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November 21, 2006

Eminent domain fans should stop skewering the facts

Errol Louis might be a "Madder Overkiller" than Atlantic Yards Reporter Norman Oder. Armed with two regular columns and his own set of facts, he is leading a one-columnist crusade for Atlantic Yards.

Since Louis is calling on eminent domain foes (who might they be? ;) to "stop skewing facts," he won't mind us putting his latest NY Daily News column, "Eminent domain foes should stop skewing facts," through the insta-fact checker.

Louis: "A small group of 10 homeowners and one business has filed a federal lawsuit."

Uh, it's really three homeowners, six tenants and one business.

Louis then cites statistics from the Institute for Justice and claims they are not accurate:

A conservative Washington-based legal group, the Institute for Justice - which brought, and lost, the Kelo case - says it has documented 10,282 wrongful uses of eminent domain between 1998 and 2002. This year, the institute claimed that after the Kelo decision, local governments "threatened eminent domain or condemned at least 5,783 homes, businesses, churches and other properties."

Those would be troubling statistics - if they were accurate.

Actually, a group of working-class homeowners in New London, including Suzette Kelo, "brought" the case. The Institute for Justice, which Louis strives to paint as some big K Street lobbying group, provided free legal counsel to the homeowners, who certainly wouldn't have been able to afford a Supreme Court challenge.

Next, Louis provides additional statistics to make another point, but does not dispute the veracity of the Institute's statistics:

In reality, according to Profs. Robert Dreher and Johan Echeverria of Georgetown Law School, the Institute for Justice's alarming numbers are little more than a quick-and-dirty count of media reports in which officials said eminent domain might be used. About 90% of those 5,783 cases were such speculative musings, and the group made no attempt to count when a study or public statement led to no further action.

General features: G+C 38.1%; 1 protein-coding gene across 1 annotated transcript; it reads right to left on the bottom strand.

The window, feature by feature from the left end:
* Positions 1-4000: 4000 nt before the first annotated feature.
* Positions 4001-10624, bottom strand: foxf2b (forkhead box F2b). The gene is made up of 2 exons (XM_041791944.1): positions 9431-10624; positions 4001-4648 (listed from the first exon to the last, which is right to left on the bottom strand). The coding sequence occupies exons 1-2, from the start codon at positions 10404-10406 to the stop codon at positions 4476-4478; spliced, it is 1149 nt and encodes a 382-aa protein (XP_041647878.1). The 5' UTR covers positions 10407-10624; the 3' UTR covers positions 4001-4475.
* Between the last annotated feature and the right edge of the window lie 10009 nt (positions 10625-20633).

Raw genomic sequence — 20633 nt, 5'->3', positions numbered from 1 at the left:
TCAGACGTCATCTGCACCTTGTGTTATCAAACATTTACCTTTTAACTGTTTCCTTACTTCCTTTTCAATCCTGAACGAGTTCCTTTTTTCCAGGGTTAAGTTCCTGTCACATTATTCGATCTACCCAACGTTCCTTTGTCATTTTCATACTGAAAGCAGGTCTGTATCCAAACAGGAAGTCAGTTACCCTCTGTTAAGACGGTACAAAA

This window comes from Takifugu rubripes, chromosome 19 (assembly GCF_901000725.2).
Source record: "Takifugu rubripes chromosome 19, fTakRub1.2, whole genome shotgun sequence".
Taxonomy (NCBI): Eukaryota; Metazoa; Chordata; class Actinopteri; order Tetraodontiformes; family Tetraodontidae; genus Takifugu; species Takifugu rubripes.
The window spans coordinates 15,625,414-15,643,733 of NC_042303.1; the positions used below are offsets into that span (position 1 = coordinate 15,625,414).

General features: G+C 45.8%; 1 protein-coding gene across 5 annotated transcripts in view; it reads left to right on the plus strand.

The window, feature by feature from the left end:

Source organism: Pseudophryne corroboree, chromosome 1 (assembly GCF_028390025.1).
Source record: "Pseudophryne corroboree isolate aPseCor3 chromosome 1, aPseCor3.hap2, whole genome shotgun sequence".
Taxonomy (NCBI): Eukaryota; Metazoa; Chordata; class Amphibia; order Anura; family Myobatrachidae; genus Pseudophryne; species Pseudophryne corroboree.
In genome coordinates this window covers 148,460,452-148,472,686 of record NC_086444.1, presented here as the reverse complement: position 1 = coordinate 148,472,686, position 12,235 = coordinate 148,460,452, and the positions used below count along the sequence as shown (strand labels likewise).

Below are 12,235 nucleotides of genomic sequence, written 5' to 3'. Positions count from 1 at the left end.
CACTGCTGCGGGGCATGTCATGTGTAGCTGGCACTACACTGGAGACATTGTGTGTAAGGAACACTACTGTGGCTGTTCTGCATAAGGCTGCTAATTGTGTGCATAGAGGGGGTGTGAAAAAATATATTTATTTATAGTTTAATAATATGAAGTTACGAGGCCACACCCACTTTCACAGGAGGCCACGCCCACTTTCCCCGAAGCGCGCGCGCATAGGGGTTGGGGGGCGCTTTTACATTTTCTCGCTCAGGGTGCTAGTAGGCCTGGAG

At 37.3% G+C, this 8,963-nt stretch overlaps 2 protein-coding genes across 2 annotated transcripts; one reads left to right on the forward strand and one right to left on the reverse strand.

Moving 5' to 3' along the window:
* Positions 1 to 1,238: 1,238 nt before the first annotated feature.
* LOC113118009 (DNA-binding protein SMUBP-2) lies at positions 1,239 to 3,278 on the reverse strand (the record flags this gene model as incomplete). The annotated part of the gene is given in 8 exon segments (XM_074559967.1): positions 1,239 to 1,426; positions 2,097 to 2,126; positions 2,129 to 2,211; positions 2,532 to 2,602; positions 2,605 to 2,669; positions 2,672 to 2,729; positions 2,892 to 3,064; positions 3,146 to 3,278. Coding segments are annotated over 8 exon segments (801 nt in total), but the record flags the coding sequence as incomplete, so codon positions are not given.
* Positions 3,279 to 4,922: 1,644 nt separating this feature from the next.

The institute's statistics also are wildly inflated, counting individual properties in one project as separate uses of eminent domain. The alleged 10,000 cases of eminent domain actually involved only 222 projects, according to the Georgetown profs.

Look, the Institute for Justice isn't saying that there were 10,000 projects that used eminent domain, just around 10,000 property owners who were affected by the practice of using eminent domain to acquire private property. This practice includes coercing property owners to sell before the condemnations are handed down. Also, the Institute's number might be incomplete, since there isn't a central directory for every instance in which the government mentions the possibility of using eminent domain.

Louis's attack on the Institute for Justice's Castle Coalition campaign as an organization that "masquerades as a grass-roots group battling eminent domain but actually is one more arm of the group" is beyond ironic, considering that Brooklyn United for Innovative Local Development was formed in Forest City Ratner's boardroom.

Clearly, when an organization is getting as much traction as the Institute for Justice, it is important to consider the group's philosophy. Louis claims that the "overall mission" of the group is to protect "the conservative big-business interests who fund the institute." It would be more accurate to say that the Institute for Justice is a Libertarian organization that champions causes which have positive and negative effects on businesses, big and small. Big developers like Forest City Ratner and mega-retailers like Wal-Mart, Costco and Target, have been the primary beneficiaries of eminent domain condemnations for private purposes. That's why Forest City Residential West pumped at least $250,000 into the recent California election to defeat Proposition 90, a measure that would have restricted the use of eminent domain.

The issue of eminent domain is complicated; though the Institute lost the Kelo case, they won popular support in the backlash to the widely unpopular Kelo decision. The Institute has recently won two important state court decisions in Ohio and Michigan.

Many individuals and groups are affected by its use, but it's safe to say that eminent domain is never used to clear blight in wealthy neighborhoods, nor to take property from the well-to-do for the greater benefit of the poor. That's why the issue of eminent domain abuse has touched such a nerve with the public, and bears closer examination for the benefit of our common values and beliefs.

Posted by lumi at November 21, 2006 10:14 AM